https://www.northernpolicy.ca/passenger-rail
https://www.thesudburystar.com/news/local-news/premier-pressed-on-northern-rail-promise
https://www.ontario.ca/page/connecting-north-draft-transportation-plan-northern-ontario
https://www.cbc.ca/news/canada/thun...-social-media-thunder-bay-greyhound-1.4750453
AFAIK the discussion has shifted to a "loop route" connecting with ONR's restored Northlander, which panders to Sault Ste. Marie and doesn't address the initial concerns further west. Without a provincial election in the near future I doubt much of this will see the light of day, but we can always hope.
 
I'm not sure who commissioned the report or if anyone other than the author took it seriously. He has written several books on the rail industry. Kudos on getting to Page 102.
Greg Gormick has been writing and organizing since at least the 1990's, which means that:
a.) he has learned a lot, and
b.) he has good cause to be bitter about what has not happened.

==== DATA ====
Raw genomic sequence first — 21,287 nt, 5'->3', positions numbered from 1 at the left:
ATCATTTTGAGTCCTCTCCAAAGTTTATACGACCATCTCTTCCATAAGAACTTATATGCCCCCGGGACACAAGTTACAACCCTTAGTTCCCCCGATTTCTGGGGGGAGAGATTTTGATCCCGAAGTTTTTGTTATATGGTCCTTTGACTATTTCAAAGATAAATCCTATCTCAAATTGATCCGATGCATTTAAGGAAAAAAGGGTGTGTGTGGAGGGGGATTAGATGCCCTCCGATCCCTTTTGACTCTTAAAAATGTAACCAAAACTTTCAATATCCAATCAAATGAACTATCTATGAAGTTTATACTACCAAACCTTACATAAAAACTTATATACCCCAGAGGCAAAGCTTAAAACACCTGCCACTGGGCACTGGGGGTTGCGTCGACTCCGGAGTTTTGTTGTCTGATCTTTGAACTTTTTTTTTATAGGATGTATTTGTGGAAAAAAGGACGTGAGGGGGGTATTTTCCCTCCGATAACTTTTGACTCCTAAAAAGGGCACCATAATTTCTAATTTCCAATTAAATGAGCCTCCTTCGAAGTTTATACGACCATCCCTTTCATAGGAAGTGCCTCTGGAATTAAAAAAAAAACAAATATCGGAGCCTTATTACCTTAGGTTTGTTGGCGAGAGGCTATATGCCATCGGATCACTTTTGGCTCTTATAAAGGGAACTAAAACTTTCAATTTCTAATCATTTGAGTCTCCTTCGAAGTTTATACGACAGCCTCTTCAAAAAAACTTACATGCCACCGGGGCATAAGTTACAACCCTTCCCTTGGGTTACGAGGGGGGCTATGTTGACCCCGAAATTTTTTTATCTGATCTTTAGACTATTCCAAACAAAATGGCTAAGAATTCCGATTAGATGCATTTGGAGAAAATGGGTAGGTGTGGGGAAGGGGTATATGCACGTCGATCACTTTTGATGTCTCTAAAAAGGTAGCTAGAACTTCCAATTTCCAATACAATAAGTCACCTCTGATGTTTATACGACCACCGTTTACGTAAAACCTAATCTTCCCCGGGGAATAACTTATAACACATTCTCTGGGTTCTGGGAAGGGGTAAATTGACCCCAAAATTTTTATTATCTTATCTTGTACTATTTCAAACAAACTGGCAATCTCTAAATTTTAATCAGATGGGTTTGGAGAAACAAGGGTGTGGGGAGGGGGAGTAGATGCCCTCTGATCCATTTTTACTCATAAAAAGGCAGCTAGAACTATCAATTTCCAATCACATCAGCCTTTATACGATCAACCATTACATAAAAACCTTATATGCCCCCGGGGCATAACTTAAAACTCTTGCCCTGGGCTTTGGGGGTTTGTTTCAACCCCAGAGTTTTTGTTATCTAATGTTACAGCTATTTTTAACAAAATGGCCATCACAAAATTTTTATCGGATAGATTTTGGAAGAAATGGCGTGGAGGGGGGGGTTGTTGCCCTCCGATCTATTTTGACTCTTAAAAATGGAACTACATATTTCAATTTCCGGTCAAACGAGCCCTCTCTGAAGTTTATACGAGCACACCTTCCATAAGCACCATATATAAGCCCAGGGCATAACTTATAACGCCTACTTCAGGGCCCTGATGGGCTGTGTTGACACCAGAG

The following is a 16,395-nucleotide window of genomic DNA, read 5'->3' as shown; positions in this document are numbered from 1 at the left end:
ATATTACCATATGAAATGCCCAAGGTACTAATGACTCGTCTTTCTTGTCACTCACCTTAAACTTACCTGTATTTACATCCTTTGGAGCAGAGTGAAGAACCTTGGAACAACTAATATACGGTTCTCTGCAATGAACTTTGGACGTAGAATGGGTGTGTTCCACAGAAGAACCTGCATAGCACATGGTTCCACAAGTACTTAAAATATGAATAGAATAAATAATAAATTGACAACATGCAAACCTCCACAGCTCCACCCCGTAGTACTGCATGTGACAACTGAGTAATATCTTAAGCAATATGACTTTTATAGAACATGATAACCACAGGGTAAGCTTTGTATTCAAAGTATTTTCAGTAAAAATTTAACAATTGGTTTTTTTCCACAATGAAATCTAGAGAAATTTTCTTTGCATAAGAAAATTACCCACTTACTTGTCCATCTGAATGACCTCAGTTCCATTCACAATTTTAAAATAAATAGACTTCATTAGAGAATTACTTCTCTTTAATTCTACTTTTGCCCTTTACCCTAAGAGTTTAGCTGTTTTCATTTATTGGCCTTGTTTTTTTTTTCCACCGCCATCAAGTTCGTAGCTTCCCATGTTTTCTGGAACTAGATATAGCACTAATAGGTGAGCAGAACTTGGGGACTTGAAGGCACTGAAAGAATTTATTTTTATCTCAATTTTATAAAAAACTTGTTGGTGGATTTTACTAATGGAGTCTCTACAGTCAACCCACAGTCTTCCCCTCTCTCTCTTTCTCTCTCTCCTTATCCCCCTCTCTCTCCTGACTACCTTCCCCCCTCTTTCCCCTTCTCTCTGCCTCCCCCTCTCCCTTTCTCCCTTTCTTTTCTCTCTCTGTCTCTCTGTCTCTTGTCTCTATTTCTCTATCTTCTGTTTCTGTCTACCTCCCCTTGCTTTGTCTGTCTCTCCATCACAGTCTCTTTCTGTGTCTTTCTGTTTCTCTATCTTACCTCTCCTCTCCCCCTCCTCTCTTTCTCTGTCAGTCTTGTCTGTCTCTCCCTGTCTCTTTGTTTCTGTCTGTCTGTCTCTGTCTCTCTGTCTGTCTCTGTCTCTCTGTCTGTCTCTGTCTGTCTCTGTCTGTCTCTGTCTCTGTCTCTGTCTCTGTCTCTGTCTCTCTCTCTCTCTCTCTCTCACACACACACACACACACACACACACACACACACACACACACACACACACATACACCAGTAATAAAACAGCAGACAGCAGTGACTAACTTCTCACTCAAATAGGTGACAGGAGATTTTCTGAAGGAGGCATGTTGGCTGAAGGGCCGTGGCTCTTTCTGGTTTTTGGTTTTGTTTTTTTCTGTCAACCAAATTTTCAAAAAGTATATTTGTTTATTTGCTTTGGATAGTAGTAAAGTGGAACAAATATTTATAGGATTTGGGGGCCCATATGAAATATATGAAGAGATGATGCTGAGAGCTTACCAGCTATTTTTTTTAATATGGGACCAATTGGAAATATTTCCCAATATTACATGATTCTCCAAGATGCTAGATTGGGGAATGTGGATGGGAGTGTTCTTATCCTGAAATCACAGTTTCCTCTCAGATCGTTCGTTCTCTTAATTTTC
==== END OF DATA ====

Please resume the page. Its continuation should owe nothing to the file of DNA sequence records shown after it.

His report was done for Transport Action Canada, counterpart then to NARP.

"Transport Action Canada, founded as Transport 2000 Canada in 1977, is the nation’s leading citizen transportation advocacy group. We represent the interests of consumers or users..."
 
Greg Gormick has been writing and organizing since at least the 1990's, which means that:
a.) he has learned a lot, and
b.) he has good cause to be bitter about what has not happened.

His report was done for Transport Action Canada, counterpart then to NARP.

"Transport Action Canada, founded as Transport 2000 Canada in 1977, is the nation’s leading citizen transportation advocacy group. We represent the interests of consumers or users..."
Thanks. I wasn't aware of the name change.